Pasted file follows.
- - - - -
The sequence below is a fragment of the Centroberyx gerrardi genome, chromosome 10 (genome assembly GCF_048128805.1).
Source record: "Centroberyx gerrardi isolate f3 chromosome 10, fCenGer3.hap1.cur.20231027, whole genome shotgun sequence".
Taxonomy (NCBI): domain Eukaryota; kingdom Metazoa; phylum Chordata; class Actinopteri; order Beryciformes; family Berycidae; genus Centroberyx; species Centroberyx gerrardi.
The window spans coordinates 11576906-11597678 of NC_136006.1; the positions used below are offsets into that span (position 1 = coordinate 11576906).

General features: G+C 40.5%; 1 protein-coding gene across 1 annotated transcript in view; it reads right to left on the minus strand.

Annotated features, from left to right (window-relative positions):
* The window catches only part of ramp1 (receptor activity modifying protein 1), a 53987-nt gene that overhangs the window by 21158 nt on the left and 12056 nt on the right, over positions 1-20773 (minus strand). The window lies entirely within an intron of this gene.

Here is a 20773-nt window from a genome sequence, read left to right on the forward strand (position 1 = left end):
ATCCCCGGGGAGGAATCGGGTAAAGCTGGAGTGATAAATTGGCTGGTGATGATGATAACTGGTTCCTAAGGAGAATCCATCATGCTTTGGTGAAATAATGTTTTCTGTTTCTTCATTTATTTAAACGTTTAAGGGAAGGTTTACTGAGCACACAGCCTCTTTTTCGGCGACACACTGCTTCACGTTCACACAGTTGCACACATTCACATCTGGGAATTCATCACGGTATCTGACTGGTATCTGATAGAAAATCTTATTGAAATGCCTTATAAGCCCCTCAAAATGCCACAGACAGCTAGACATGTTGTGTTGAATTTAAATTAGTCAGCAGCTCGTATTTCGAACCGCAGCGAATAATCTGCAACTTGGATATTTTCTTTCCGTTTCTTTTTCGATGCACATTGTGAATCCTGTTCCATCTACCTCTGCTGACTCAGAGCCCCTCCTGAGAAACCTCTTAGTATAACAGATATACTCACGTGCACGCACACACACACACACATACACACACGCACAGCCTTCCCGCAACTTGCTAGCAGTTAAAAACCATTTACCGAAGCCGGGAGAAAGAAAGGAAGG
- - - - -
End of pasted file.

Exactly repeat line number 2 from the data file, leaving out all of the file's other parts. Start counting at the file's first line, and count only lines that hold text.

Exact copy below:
Source record: "Centroberyx gerrardi isolate f3 chromosome 10, fCenGer3.hap1.cur.20231027, whole genome shotgun sequence".